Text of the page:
Why 'inclusive' language adds up to bad English

Why 'inclusive' language adds up to bad English

David Frost

At its next meeting in 1995, the Anglican Church's General Synod will discuss whether to replace its existing prayer book with a new "nonsexist" version. The task of preparing a draft version was given to Dr David Frost, Professor of English Literature at the University of Newcastle. Dr Frost reported to the 10-member Liturgical Commission that the imposition of 'inclusive language' in the prayer book would add up to bad English, (and not just bad theology).

The following is an edited version of Dr Frost's report and is published with his approval. His comments have obvious relevance to similar moves within the Catholic Church.

The push for language revision originated outside the Church in the feminist movement, but has now been taken up by sympathetic churchmen who have responded to the charge that traditional Christianity has not accorded women an equal role.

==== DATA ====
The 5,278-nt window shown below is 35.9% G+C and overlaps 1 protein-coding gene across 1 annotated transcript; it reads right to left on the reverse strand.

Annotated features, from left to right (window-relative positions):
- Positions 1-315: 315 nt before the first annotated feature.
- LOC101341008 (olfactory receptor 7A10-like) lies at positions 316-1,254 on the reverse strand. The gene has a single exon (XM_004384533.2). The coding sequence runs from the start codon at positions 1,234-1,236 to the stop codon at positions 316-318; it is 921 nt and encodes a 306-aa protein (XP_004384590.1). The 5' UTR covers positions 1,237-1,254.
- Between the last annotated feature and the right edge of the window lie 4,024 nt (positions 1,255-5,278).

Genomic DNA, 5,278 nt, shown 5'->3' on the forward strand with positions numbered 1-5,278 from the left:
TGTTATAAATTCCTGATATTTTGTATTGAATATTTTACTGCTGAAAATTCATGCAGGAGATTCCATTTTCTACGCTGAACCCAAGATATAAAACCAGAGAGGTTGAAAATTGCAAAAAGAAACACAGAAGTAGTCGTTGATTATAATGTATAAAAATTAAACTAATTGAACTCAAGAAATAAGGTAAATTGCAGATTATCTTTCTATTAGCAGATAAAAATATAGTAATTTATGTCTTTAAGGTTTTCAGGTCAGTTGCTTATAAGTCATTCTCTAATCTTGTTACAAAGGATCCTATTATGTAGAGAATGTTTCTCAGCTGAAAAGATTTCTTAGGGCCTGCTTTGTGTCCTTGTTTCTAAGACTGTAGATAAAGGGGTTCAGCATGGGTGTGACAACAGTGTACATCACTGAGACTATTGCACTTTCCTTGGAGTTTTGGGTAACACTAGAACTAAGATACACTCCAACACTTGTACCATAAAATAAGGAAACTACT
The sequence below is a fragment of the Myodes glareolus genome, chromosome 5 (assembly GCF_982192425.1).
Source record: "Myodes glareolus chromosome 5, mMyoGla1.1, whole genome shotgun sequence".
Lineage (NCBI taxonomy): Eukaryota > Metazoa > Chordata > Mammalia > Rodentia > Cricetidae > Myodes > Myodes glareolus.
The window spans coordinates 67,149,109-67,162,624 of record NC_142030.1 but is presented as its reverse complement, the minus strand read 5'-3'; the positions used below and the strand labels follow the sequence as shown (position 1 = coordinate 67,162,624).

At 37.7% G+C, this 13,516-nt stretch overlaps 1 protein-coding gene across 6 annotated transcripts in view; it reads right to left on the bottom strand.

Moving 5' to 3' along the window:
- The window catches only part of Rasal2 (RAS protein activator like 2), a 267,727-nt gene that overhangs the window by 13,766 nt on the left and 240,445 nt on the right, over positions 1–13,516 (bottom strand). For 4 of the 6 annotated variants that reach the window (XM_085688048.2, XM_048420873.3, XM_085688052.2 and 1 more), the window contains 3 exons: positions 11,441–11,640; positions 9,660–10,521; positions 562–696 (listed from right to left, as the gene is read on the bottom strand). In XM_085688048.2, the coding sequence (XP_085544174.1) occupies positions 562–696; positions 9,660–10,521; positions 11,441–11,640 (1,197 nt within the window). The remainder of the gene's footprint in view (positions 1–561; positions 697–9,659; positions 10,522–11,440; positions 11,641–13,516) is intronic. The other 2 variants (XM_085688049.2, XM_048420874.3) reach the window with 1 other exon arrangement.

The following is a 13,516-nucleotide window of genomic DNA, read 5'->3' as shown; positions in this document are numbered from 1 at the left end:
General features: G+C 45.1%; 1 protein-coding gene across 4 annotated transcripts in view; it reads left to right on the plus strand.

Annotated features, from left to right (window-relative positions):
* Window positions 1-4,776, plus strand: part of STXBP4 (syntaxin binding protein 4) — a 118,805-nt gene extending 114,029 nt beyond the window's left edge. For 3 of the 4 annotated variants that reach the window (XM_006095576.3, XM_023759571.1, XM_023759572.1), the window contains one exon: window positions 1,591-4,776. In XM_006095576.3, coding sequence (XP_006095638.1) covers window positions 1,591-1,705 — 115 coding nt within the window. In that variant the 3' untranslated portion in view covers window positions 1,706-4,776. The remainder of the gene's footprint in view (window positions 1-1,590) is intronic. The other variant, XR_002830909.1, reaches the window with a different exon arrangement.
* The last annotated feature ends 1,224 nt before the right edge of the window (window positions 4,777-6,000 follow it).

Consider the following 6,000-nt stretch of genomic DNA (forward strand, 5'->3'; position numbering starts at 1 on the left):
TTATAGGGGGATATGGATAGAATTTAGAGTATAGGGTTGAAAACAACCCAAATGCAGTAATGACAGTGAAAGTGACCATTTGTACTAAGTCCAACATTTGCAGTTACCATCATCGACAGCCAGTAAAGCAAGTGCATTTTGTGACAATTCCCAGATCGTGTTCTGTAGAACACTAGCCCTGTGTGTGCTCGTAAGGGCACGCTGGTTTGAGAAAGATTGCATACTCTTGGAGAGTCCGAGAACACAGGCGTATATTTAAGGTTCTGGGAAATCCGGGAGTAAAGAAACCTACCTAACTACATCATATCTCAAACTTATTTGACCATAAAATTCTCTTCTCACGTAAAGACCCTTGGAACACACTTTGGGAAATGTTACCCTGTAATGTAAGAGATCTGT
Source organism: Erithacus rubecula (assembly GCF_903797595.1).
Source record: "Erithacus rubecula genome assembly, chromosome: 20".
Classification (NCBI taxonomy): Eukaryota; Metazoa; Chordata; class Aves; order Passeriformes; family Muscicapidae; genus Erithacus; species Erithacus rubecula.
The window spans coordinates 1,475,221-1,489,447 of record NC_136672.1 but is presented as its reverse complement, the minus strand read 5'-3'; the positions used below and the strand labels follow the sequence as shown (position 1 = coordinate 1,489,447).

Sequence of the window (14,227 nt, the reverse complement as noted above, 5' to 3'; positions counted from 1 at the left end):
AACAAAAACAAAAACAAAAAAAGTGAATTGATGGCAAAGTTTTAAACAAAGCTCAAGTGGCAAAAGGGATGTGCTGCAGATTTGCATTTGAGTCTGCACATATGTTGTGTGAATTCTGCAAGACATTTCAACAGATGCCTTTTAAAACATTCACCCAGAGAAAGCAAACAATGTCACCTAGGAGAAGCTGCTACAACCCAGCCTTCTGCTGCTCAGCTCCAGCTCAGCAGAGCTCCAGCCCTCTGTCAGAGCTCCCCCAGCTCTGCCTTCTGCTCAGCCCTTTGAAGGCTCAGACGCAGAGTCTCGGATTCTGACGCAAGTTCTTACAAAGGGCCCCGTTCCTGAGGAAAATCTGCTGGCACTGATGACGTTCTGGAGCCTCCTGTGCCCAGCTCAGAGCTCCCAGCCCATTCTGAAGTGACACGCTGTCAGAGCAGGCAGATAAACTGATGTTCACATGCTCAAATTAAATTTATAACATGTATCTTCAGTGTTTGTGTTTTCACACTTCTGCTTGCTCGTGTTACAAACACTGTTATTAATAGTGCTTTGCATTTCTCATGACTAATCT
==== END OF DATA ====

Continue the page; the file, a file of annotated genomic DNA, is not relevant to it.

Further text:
It has to be said that the feminist attempt to make substantial modifications to a living language is unusual if not unique, and there are no known precedents for success. Attempts to dictate development usually achieve only a short-lived oddity: real change is evolutionary and slow.

In any human endeavour, one has to weigh the hoped-for advantages of a change against the perceived losses; and the problem with 'inclusive language' has been that its limitations only become apparent when you attempt to carry its prescriptions and proscriptions into action - as when translating the Psalms. You very soon discover that the demands of the would-be reformers have no coherent rationale, but combine the desirable with the feasible and with the frankly crackpot. It was particularly naive to imagine that you could ban certain modes of expression in a language, yet not limit the language's powers of expression. Somehow, the hope was that people like myself, forbidden certain words and syntactical forms, would come up with alternatives: the reality is that artificial prohibitions limit the accuracy, beauty and power of any translation.